UNLV a special place for Vereen family
The UNLV football program rarely creates more than a ripple
nationally. It holds a much more special place in the hearts of the
The family will have a homecoming of sorts on Thursday night
when Minnesota opens the season against the Rebels.
Golden Gophers junior Brock Vereen will be playing his first
game at safety, and his parents will be in the stands, watching
their son play in very familiar surroundings. Vereen’s father Henry
was a standout, do-it-all kind of player for the Rebels in the late
1970s before being drafted by the Tampa Bay Buccaneers. His mother,
Venita, was a tennis player at UNLV.
”So there’s genes in there,” Brock Vereen said. ”There’s a
little history at UNLV. Unfortunately, on Thursday they’re not
going to be able to root for them.”
Brock, who was raised in Valencia, Calif., has been on the UNLV
campus before and seen his father’s name in the school record
books. Henry was a running back, receiver and return man, and his
4,280 all-purpose yards from 1975-78 remains as the second-best
mark in UNLV history.
”I’ve been to the campus, seen my father’s … records and all
that stuff,” Vereen said. ”But on Thursday the Vereen family is
not rooting for UNLV, that’s for sure.”
The athletic gene has been passed from parents to children, with
Shane Vereen competing for the starting running back job with the
New England Patriots and Brock moving from cornerback to safety in
hopes of adding some more playmaking to the back end of the
The Gophers’ defense only created nine turnovers last season,
which was tied for last in the bowl subdivision. So Vereen and
fellow cornerback Derrick Wells were moved to safety in an effort
to bring more ball-hawking instincts to the position. It’s been an
adjustment for Vereen, who started all 12 games at cornerback last
season and intercepted one pass.
”As smooth I think as it could’ve gone,” Vereen said. ”Early
on there’s been some mistakes and there still are, but the mistakes
are getting less and less and as we’re getting closer to the game,
it needs to be zero in order to perform well.”
He and Wells are leaning on each other through the transition,
swapping ideas and comparing notes while competing for playing
time. Wells got a bit of a jumpstart because Vereen missed spring
practice with a knee injury.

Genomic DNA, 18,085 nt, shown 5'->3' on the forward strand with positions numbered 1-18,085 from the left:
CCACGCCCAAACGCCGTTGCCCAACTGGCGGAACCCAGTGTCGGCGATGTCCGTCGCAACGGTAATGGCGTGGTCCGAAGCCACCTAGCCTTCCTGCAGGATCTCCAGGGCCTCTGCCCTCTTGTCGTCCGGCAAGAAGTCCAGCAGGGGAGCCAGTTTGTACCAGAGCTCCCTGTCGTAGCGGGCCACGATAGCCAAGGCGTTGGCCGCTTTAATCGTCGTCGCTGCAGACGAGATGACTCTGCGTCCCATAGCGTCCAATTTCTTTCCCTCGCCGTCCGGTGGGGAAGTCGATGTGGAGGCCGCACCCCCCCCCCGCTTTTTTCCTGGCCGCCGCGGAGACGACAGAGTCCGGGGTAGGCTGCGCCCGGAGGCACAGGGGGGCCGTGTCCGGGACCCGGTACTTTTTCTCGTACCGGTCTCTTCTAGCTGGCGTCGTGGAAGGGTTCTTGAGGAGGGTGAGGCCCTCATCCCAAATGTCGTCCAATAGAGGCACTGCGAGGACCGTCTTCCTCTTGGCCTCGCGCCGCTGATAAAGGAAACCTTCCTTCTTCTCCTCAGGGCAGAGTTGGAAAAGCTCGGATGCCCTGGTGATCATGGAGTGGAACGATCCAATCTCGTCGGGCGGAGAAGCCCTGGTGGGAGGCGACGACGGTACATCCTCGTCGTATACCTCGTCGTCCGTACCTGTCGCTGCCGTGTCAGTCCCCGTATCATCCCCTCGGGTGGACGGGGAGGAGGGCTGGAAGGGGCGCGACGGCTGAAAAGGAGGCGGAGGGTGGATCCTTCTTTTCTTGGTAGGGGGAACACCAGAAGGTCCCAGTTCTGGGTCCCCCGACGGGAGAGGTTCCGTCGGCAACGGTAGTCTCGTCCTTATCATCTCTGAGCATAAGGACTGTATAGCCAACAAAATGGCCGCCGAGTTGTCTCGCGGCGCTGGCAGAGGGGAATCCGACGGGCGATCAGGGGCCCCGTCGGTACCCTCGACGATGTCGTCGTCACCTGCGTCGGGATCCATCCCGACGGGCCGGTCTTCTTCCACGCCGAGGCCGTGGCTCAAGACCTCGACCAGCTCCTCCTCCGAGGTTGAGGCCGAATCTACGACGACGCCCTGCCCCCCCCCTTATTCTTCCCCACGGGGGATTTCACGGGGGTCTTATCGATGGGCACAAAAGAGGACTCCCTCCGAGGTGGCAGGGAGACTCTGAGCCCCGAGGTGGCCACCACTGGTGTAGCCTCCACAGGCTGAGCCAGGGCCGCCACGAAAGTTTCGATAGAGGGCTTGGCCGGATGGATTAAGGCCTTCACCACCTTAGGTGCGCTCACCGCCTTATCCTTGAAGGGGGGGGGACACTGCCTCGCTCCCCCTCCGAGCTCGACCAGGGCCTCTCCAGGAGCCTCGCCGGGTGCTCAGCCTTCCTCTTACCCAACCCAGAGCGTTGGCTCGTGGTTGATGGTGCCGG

”We both come from the same position, going to the same
position,” Vereen said. ”Knowing both is a benefit, but Derrick
has been a safety for spring. I wasn’t fortunate enough to practice
in spring. So I’ve been going to him for a leadership role, just
taking everything from him that he can give me.”
Throw in Cedric Thompson and freshman Antonio Johnson and coach
Jerry Kill likes the look, if not the experience, of the group.
”I think we’ve improved the depth at that position and our
speed and size,” Kill said. ”But it’s inexperienced and they’ve
got to go play and I’m sure they’ll do some great things and I
think they’ll probably learn some hard lessons as the season goes,
but certainly talented and worked hard.”
Their first chance to make an impact will be against UNLV’s
struggling passing game. Redshirt freshman Nick Sherry will be
making his first career start in the opener, which could give
Vereen and the rest of the Gophers’ secondary some chances to
capitalize on that inexperience.
”They’re our quarterback,” defensive coordinator Tracy Claeys
said of the safeties. ”He’s always watched a lot of film, and the
game has been important to him, so that was really, of all the
transitions, that one was a no-brainer. We didn’t have any concerns
about him not being able to do that.”
One concern the team does have is the heat in Las Vegas.
Quarterback MarQueis Gray struggled with dehydration issues a few
times last season, and Kill has been hounded by trainers to stay
hydrated on the sideline in an effort to keep his problem with
seizures under control.
”We’ve had a few warm days, but nothing like you’re going to
have out there,” Kill said. ”There’s no way you can prepare for
something like that. The thing you prepare for is a lot of depth,
and the other part of it is you’ve got to plan on playing a lot of
kids. And then the third thing is how you take care of your
AP Sports Writer Dave Campbell contributed to this report.
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